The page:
Nashville Plumbers Blog - Fix It All Plumbing

Leaky Toilets?

Have you walked by your bathroom and heard the toilet running, even though it was flushed hours ago? Has your water bill been higher than normal for no obvious reason? Sometimes just jiggling the toilet handle will take care of the problem, but who wants to have to worry about that all of the time?

Fixing a Leaky Toilet

Fortunately for you, fixing a leaky toilet is one of the simpler DIY plumbing fixes. The home improvement industry has provided  easy-to-use kits to make checking and fixing the problem quite simple. With their ready-to-go kits and on-line videos, fixing a toilet is quite easy for even the less-than-handy homeowner.

Check Float and Inlet Valve

The first thing to do is to check out the float and inlet valve. The water should stop filling the tank before the water reaches the top of the overflow tube (the hollow tube in the middle of the tank). If it doesn’t, make sure the float is correctly floating on top of the water. If it is, flush the toilet and while the tank is refilling, gently lift the rod attached to the float until the water stops. If it does stop, the inlet valve is working correctly.

You can also adjust the level of the water in the tank by turning the little screw on the top of the float. If adjusting does not stop the water from running through the overflow tube, you may have a hole in the float itself. Go to the nearest home improvement store and purchase a new rod and float and install this yourself (often less than $5).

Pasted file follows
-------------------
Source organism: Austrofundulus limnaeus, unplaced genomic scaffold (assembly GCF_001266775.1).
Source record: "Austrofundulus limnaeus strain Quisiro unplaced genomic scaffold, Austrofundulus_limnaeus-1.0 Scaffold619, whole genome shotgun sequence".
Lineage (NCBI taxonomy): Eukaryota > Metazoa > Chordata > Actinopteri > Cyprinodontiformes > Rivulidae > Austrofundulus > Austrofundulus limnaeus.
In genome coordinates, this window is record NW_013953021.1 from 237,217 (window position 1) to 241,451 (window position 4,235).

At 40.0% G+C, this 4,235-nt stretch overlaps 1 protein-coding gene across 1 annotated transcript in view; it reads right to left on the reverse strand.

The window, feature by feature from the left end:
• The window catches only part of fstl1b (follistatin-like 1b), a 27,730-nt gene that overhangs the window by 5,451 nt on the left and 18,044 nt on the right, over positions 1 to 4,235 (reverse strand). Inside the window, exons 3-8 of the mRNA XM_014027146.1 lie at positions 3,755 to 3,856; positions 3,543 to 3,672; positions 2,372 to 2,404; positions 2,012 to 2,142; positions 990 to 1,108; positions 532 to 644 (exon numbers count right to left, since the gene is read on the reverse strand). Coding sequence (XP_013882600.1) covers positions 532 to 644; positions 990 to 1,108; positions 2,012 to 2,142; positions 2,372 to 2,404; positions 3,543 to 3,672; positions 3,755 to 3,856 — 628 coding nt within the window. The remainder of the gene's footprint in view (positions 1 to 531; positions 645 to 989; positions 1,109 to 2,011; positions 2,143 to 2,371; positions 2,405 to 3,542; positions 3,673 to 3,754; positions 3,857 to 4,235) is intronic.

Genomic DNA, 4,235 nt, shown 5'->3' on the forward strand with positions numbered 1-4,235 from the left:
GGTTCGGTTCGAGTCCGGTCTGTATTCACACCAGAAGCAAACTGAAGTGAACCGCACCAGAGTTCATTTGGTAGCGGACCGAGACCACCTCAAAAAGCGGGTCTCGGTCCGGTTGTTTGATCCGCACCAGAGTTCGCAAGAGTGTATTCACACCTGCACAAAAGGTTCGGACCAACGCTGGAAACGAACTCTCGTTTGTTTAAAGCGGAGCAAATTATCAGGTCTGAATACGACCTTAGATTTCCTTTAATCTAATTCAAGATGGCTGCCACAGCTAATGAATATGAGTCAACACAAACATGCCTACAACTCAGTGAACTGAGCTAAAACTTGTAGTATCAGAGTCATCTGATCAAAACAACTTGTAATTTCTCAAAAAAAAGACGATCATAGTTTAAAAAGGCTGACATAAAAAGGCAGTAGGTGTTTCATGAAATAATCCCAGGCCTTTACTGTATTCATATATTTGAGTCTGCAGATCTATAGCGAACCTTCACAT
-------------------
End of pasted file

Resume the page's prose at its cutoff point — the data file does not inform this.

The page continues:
If this does not fix the problem, you may have a problem with the ballcock. Again, this is a fairly simple fix. Purchase a new ballcock assembly. Turn off the water to the the toilet, then flush the toilet, removing most of the water in the tank. Use a towel to mop up the little bit of water remaining. Unhook the supply line underneath the tank, and then use pliers to unhook the ballcock assembly. Push up from outside the tank to remove the entire assembly. Drop the new assembly into place, tighten the nut holding it in place, reconnect the supply line, and turn the water back on.

Replace the Flapper

Finally, if all of this does not stop the leaking, replace the flapper. Turn the water off and see if the water level drops over the next half hour. If it does, drain the tank again and examine the flapper. The chain holding the flapper could be too tight, not allowing the flapper to drop completely. Or, the flapper could be split or damaged. Replacing the flapper is a matter of popping the old one off and popping a new one on.

If you have done all of these things, and you still hear water leaking, it is time to call us. We will get right out and will provide you with top notch customer service to set your mind at ease.

If you need your toilet serviced in the Nashville area, Fix It All Plumbing would love to help you. Call or text us at (615) 568-5051.

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